D.C. rejects Pepco-Exelon merger

WASHINGTON — The D.C. Public Service Commission rejected the merger of Pepco Holdings and Exelon Corp. Tuesday.

The District’s decision to reject the merger may kill the $6.8 billion deal, which would create a massive energy provider — the largest in the Mid-Atlantic region — unless a compromise can be reached.

The commission found the proposed merger not to be in the public interest. PSC board member Betty Anne Kane said Tuesday that “this decision is forever,” and that it wasn’t enough for the companies to prove that the public wouldn’t be harmed by the deal; they had to prove the public would be helped.

Kane also said that the new company would present regulatory challenges.

“We found no benefit to District ratepayers in a new management structure that did not include the Pepco president, thereby diminishing the influence of Pepco,” she said. “Pepco would become a second-tier company in a much larger organization whose primary interest is production, not distribution.”

The rejection of the merger was met with cheers in the meeting room. Several members of the D.C. Council were against the deal and Councilwoman Mary Cheh tells WTOP that she was “deliriously happy” to hear that the merger had been rejected.

“The real beneficiaries of this, had this gone through, would have been the officers and shareholders of Pepco and the Exelon Corp.,” Cheh said.

Sandra Mattavous-Frye, people’s counsel for D.C., says that the decision is a win for consumers, who will retain more say over the public utility company. The move also allows local officials to push the company to add green jobs and renewable power sources.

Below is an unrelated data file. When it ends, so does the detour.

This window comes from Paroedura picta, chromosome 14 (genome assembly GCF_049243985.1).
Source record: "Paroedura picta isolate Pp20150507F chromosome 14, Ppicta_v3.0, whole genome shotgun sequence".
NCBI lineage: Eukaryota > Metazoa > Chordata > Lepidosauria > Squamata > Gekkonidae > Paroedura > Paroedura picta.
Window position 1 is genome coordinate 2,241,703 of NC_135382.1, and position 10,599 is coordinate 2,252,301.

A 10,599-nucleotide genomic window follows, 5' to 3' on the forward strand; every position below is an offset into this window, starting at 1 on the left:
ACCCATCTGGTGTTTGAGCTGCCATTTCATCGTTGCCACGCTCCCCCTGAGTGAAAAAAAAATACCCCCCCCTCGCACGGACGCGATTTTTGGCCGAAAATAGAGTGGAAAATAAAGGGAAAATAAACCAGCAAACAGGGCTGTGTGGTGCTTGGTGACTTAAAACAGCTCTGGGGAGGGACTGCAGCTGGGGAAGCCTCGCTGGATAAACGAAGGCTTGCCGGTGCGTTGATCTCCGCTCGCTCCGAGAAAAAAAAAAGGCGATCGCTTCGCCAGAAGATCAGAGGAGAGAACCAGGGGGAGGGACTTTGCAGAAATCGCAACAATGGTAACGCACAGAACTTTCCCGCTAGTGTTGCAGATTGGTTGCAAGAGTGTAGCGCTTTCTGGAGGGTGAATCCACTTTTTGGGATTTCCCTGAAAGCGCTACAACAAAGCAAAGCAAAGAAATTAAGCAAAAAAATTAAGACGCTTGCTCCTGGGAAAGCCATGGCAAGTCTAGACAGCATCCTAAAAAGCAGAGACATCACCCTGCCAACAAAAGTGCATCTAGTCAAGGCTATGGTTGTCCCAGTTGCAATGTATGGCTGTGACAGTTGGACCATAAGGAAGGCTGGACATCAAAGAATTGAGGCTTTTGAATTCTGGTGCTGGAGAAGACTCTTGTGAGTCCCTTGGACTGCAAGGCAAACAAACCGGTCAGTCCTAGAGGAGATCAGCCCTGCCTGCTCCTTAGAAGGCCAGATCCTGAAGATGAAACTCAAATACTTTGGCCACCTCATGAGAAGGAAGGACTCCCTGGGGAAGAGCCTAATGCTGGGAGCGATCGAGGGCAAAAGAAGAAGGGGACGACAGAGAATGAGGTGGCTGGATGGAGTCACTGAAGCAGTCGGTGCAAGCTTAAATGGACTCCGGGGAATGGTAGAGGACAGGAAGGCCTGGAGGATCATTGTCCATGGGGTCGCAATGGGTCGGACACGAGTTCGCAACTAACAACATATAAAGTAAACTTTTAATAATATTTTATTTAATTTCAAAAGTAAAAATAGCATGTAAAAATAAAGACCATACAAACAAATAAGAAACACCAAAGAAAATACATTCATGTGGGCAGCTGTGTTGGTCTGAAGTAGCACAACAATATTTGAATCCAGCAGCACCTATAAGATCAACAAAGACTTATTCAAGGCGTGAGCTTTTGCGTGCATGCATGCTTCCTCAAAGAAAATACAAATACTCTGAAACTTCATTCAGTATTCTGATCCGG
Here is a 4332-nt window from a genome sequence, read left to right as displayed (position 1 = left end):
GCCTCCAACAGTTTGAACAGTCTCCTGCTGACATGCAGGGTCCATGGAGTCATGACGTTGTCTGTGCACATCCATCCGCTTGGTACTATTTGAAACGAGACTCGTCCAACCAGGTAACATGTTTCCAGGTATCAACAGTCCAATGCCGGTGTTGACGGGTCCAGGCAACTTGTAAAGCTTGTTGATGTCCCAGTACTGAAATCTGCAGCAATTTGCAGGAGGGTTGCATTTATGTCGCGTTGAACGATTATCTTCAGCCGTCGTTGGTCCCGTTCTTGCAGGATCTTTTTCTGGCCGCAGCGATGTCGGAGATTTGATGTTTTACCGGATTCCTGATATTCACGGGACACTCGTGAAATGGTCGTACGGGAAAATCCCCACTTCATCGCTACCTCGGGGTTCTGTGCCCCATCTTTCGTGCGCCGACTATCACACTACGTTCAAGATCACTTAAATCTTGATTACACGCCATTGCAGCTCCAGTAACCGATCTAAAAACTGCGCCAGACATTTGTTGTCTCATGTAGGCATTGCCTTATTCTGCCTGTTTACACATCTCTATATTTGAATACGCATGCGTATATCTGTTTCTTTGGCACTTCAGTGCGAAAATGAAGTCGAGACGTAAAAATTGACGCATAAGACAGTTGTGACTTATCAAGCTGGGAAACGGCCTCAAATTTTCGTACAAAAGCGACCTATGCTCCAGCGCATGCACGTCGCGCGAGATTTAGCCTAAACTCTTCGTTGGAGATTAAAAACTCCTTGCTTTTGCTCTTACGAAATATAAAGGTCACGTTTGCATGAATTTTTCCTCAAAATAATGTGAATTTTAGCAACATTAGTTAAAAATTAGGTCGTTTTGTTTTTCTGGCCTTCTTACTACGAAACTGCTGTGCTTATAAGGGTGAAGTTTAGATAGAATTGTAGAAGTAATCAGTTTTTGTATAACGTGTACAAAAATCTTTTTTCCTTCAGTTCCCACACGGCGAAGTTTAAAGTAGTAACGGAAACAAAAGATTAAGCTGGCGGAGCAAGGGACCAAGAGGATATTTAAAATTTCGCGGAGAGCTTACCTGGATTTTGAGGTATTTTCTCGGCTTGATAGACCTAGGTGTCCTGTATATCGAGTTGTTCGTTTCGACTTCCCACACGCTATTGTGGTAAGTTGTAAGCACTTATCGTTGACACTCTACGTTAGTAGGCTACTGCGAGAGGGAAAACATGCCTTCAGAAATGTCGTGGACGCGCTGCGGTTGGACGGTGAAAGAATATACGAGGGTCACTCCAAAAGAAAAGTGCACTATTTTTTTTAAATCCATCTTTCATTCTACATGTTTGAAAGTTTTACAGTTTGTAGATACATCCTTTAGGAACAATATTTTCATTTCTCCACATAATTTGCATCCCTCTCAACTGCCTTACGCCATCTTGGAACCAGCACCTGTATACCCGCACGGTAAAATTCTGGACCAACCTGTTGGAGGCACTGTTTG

The companies have 30 days to ask the commission to reconsider the decision. Exelon and Pepco said in a statement that they will consider their options.

“We are disappointed with the commission’s decision and believe it fails to recognize the benefits of the merger to the District of Columbia,” the statement said. “We continue to believe our proposal is in the public interest and provides direct and immediate long-term benefits to customers, enhances reliability and preserves our role as a community partner.”

The intended merger was announced last year; it had been under fire from a D.C.-based citizens’ advocacy group, environmentalists, longtime critics of Pepco and a group of local elected officials, green energy companies and local municipalities called the Coalition for Utility Reform.

This May, the Maryland Public Service Commission approved the deal, albeit with a long list of conditions and after a contentious process.

The merger, which would put all of Pepco Holding Inc.’s utilities in four states and D.C. under the control of Chicago-based Exelon, was approved by federal regulators plus state regulators in New Jersey, Delaware and Virginia.

WTOP’s Kate Ryan and The Associated Press contributed to this report.

Editor’s note: A previous version of this story incorrectly identified the value of the deal.

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